Last updated at Tue, 20 Jun 2023 20:15:58 GMT
In March 2022, President Biden signed into law the Cyber Incident Reporting for Critical Infrastructure Act (CIRCIA), a bipartisan initiative that empowers CISA to require cyber incident reporting from critical infrastructure owners and operators. Rapid7 is supportive of CIRCIA and cyber incident reporting in general, but we also encourage regulators to ensure reporting rules are streamlined and do not impose unnecessary burdens on companies that are actively recovering from cyber intrusions.
Although a landmark legislative change, CIRCIA is just one highly visible example of a broader trend. Incident reporting has emerged as a predominant cybersecurity regulatory strategy across government. Numerous federal and state agencies are implementing their own cyber incident reporting requirements under their respective rulemaking authorities – such as SEC, FTC, the Federal Reserve, OCC, NCUA, NERC, TSA, NYDFS, and others. Several such rules are already in force in US law, with at least three more likely to become effective within the next year.
The trend is not limited to the US. Several international governing bodies have proposed similar cyber incident reporting rules, such as the European Union’s (EU) NIS-2 Directive.
Raising the bar for security transparency through incident reporting is a productive step in a positive direction. Incident reporting requirements can help the government to manage sectoral risk, encourage a higher level of private-sector cyber hygiene, and enhance intrusion remediation and prevention capabilities. But the rapid embrace of this new legal paradigm may have created too much of a good thing, and the emerging regulatory environment risks becoming unmanageable.
Cyber incident reporting rules that enforce overlapping or contradictory requirements can impose undue compliance burdens on organizations that are actively responding to cyberattacks. To illustrate the problem, consider the potential experience of a hypothetical company – let’s call it Energy1. Energy1 is a US-based, publicly traded utility company that owns and operates energy generation plants, electrical transmission systems, and natural gas distribution lines. If Energy1 experiences a significant cyber attack, it may be required to submit the following reports:
- Within one hour, provide to NERC – under NERC CIP rules – a report with preliminary details about the incident and its functional impact on operations.
- Within 24 hours, provide to TSA – under the pipeline security directive – a report with a complete description of the incident, its functional impact on business operations, and the details of remediation steps.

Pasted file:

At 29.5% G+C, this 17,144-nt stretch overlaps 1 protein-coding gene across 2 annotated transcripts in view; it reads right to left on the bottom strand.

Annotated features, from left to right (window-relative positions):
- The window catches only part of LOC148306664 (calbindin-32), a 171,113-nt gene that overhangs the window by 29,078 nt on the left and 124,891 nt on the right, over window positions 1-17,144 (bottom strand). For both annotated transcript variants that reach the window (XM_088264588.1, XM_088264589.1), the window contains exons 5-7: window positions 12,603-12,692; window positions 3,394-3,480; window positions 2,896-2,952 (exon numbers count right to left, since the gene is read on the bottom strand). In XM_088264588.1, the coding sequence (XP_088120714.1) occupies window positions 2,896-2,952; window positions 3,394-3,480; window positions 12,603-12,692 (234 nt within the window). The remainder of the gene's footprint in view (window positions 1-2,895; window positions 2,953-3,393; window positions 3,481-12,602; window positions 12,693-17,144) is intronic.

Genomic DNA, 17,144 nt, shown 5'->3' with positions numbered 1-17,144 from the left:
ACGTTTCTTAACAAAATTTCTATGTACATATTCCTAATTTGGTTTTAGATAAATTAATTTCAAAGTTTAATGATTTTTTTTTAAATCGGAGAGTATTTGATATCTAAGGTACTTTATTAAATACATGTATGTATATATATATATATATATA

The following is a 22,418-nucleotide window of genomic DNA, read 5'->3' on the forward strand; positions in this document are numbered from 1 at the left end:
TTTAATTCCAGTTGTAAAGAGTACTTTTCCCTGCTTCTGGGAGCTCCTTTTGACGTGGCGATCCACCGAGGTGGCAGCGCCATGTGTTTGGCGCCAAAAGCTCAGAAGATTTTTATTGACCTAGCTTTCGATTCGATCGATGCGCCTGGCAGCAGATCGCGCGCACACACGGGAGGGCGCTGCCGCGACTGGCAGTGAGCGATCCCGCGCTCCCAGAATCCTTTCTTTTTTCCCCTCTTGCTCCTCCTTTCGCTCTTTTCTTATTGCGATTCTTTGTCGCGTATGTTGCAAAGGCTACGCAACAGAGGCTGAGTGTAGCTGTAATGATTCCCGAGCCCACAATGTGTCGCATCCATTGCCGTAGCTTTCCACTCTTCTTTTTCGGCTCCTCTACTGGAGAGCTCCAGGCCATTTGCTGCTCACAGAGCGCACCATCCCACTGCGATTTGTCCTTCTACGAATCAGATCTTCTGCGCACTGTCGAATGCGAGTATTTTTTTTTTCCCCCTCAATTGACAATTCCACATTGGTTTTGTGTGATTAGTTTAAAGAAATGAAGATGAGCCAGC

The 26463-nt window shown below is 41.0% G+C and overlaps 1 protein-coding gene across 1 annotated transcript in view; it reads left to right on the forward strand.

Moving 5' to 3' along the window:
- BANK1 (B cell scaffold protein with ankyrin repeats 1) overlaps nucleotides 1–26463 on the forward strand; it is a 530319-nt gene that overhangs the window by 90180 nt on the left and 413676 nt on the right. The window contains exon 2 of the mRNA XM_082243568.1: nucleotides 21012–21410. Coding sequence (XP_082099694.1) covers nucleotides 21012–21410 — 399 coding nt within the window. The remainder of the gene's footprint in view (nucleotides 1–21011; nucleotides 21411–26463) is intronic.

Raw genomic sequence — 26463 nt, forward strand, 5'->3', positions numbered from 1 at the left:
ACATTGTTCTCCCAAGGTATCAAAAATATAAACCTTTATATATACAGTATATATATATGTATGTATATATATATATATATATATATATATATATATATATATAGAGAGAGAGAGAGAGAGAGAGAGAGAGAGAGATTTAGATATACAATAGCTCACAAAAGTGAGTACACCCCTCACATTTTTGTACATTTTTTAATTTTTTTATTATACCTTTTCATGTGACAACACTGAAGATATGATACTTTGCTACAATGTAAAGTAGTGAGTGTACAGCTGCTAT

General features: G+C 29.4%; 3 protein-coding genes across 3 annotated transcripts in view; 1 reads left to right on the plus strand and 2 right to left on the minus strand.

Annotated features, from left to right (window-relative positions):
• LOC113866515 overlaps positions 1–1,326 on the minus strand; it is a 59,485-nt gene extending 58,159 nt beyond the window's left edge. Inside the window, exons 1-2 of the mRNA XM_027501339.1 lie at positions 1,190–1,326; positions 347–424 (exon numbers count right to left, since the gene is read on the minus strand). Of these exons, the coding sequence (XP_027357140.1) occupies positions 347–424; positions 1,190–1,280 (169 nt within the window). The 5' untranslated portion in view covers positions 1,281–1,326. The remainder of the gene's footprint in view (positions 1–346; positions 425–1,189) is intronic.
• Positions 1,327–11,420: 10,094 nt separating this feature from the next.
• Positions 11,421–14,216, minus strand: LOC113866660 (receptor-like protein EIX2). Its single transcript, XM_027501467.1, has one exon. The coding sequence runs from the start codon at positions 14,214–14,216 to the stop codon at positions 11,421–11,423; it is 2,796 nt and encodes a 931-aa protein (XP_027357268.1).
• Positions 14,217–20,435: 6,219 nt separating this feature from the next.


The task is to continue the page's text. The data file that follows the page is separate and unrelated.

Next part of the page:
- Within 72 hours, provide to CISA – under CIRCIA – a complete description of the incident, details of remediation steps, and threat intelligence information that may identify the perpetrator.
- Within 96 hours, provide to SEC – under the SEC’s proposed rule – a complete description of the incident and its impact, including whether customer data was compromised.
In our hypothetical scenario, Energy1 may need to rapidly compile the necessary information to comply with each different reporting rule or statute, all while balancing the urgent need to remediate and recover from a cyber intrusion. Furthermore, if Energy1 operates in non-US markets as well, it may be subject to several more reporting requirements, such as those proposed under the draft NIS-2 Directive in the EU or the CERT-IN rule in India. Many of these regulations would also require subsequent status updates after the initial report.
The example above demonstrates the complexity of the emerging patchwork of incident reporting requirements. Legal compliance in this new environment creates a number of challenges for the private sector and the government. For example:
- Redundant requirements: Unnecessarily duplicative compliance requirements imposed in the wake of a cyber incident can draw critical resources away from incident remediation, potentially leading to lower-quality data submitted in the reports.
- Public vs. private disclosure: Most reports are held privately by regulators, but the SEC’s proposed rule would require companies to file public reports within 96 hours of determining that an incident is significant. Public disclosure before the incident is contained or mitigated may expose the affected company to further risk of cyberattack. In addition, premature public reporting of incidents prior to mitigation may not provide an accurate reflection of the affected company’s cyber incident response capabilities.